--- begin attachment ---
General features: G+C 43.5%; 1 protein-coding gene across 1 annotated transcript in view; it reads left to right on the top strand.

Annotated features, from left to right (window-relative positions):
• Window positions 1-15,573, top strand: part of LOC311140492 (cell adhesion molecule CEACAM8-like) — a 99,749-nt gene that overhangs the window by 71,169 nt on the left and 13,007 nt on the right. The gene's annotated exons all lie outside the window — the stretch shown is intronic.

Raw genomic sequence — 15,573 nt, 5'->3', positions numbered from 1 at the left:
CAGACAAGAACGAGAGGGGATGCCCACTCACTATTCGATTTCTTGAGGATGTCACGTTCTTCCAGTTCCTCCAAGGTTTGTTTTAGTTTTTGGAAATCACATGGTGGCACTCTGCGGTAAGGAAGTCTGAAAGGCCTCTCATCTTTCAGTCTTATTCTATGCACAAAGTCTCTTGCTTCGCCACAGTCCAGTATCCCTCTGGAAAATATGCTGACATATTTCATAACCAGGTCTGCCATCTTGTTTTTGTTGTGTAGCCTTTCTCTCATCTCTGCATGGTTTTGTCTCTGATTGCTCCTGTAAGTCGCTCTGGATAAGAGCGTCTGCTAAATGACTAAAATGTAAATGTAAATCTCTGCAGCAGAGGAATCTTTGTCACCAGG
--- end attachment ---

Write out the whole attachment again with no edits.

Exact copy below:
General features: G+C 43.5%; 1 protein-coding gene across 1 annotated transcript in view; it reads left to right on the top strand.

Annotated features, from left to right (window-relative positions):
• Window positions 1-15,573, top strand: part of LOC311140492 (cell adhesion molecule CEACAM8-like) — a 99,749-nt gene that overhangs the window by 71,169 nt on the left and 13,007 nt on the right. The gene's annotated exons all lie outside the window — the stretch shown is intronic.

Raw genomic sequence — 15,573 nt, 5'->3', positions numbered from 1 at the left:
CAGACAAGAACGAGAGGGGATGCCCACTCACTATTCGATTTCTTGAGGATGTCACGTTCTTCCAGTTCCTCCAAGGTTTGTTTTAGTTTTTGGAAATCACATGGTGGCACTCTGCGGTAAGGAAGTCTGAAAGGCCTCTCATCTTTCAGTCTTATTCTATGCACAAAGTCTCTTGCTTCGCCACAGTCCAGTATCCCTCTGGAAAATATGCTGACATATTTCATAACCAGGTCTGCCATCTTGTTTTTGTTGTGTAGCCTTTCTCTCATCTCTGCATGGTTTTGTCTCTGATTGCTCCTGTAAGTCGCTCTGGATAAGAGCGTCTGCTAAATGACTAAAATGTAAATGTAAATCTCTGCAGCAGAGGAATCTTTGTCACCAGG